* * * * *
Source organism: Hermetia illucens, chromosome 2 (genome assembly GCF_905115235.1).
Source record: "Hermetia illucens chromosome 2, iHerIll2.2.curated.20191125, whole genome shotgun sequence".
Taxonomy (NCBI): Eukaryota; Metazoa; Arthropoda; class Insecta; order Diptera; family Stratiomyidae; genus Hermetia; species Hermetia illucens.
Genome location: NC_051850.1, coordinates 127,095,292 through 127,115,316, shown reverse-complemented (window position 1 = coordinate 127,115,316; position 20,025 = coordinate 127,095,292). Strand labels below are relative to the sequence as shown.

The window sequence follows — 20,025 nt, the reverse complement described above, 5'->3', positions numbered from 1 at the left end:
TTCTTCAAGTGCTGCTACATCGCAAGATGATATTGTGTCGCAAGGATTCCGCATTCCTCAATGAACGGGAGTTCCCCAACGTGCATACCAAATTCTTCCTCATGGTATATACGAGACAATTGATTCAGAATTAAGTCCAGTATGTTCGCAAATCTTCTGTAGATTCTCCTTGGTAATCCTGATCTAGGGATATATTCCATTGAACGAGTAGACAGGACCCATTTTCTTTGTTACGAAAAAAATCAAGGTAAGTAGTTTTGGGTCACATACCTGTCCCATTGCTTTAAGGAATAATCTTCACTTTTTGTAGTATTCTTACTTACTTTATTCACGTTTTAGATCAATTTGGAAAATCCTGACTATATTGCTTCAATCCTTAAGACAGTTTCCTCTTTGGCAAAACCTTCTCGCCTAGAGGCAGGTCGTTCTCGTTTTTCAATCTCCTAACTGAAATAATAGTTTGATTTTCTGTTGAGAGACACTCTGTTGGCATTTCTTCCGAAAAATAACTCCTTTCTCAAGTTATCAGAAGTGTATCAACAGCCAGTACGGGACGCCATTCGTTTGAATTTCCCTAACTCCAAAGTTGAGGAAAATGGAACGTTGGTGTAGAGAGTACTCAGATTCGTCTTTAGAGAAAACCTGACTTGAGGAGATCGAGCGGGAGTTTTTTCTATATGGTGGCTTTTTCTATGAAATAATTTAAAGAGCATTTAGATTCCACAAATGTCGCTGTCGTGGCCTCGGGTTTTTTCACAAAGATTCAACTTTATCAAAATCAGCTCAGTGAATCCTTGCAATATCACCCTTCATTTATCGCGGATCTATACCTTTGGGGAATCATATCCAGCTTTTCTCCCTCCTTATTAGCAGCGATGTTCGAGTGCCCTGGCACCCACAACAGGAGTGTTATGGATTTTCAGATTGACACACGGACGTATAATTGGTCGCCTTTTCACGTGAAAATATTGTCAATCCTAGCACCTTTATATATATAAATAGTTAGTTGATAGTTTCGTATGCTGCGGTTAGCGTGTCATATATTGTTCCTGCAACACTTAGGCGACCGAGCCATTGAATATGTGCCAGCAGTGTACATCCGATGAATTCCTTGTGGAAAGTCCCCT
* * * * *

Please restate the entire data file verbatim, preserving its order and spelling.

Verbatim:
Source organism: Hermetia illucens, chromosome 2 (genome assembly GCF_905115235.1).
Source record: "Hermetia illucens chromosome 2, iHerIll2.2.curated.20191125, whole genome shotgun sequence".
Taxonomy (NCBI): Eukaryota; Metazoa; Arthropoda; class Insecta; order Diptera; family Stratiomyidae; genus Hermetia; species Hermetia illucens.
Genome location: NC_051850.1, coordinates 127,095,292 through 127,115,316, shown reverse-complemented (window position 1 = coordinate 127,115,316; position 20,025 = coordinate 127,095,292). Strand labels below are relative to the sequence as shown.

The window sequence follows — 20,025 nt, the reverse complement described above, 5'->3', positions numbered from 1 at the left end:
TTCTTCAAGTGCTGCTACATCGCAAGATGATATTGTGTCGCAAGGATTCCGCATTCCTCAATGAACGGGAGTTCCCCAACGTGCATACCAAATTCTTCCTCATGGTATATACGAGACAATTGATTCAGAATTAAGTCCAGTATGTTCGCAAATCTTCTGTAGATTCTCCTTGGTAATCCTGATCTAGGGATATATTCCATTGAACGAGTAGACAGGACCCATTTTCTTTGTTACGAAAAAAATCAAGGTAAGTAGTTTTGGGTCACATACCTGTCCCATTGCTTTAAGGAATAATCTTCACTTTTTGTAGTATTCTTACTTACTTTATTCACGTTTTAGATCAATTTGGAAAATCCTGACTATATTGCTTCAATCCTTAAGACAGTTTCCTCTTTGGCAAAACCTTCTCGCCTAGAGGCAGGTCGTTCTCGTTTTTCAATCTCCTAACTGAAATAATAGTTTGATTTTCTGTTGAGAGACACTCTGTTGGCATTTCTTCCGAAAAATAACTCCTTTCTCAAGTTATCAGAAGTGTATCAACAGCCAGTACGGGACGCCATTCGTTTGAATTTCCCTAACTCCAAAGTTGAGGAAAATGGAACGTTGGTGTAGAGAGTACTCAGATTCGTCTTTAGAGAAAACCTGACTTGAGGAGATCGAGCGGGAGTTTTTTCTATATGGTGGCTTTTTCTATGAAATAATTTAAAGAGCATTTAGATTCCACAAATGTCGCTGTCGTGGCCTCGGGTTTTTTCACAAAGATTCAACTTTATCAAAATCAGCTCAGTGAATCCTTGCAATATCACCCTTCATTTATCGCGGATCTATACCTTTGGGGAATCATATCCAGCTTTTCTCCCTCCTTATTAGCAGCGATGTTCGAGTGCCCTGGCACCCACAACAGGAGTGTTATGGATTTTCAGATTGACACACGGACGTATAATTGGTCGCCTTTTCACGTGAAAATATTGTCAATCCTAGCACCTTTATATATATAAATAGTTAGTTGATAGTTTCGTATGCTGCGGTTAGCGTGTCATATATTGTTCCTGCAACACTTAGGCGACCGAGCCATTGAATATGTGCCAGCAGTGTACATCCGATGAATTCCTTGTGGAAAGTCCCCT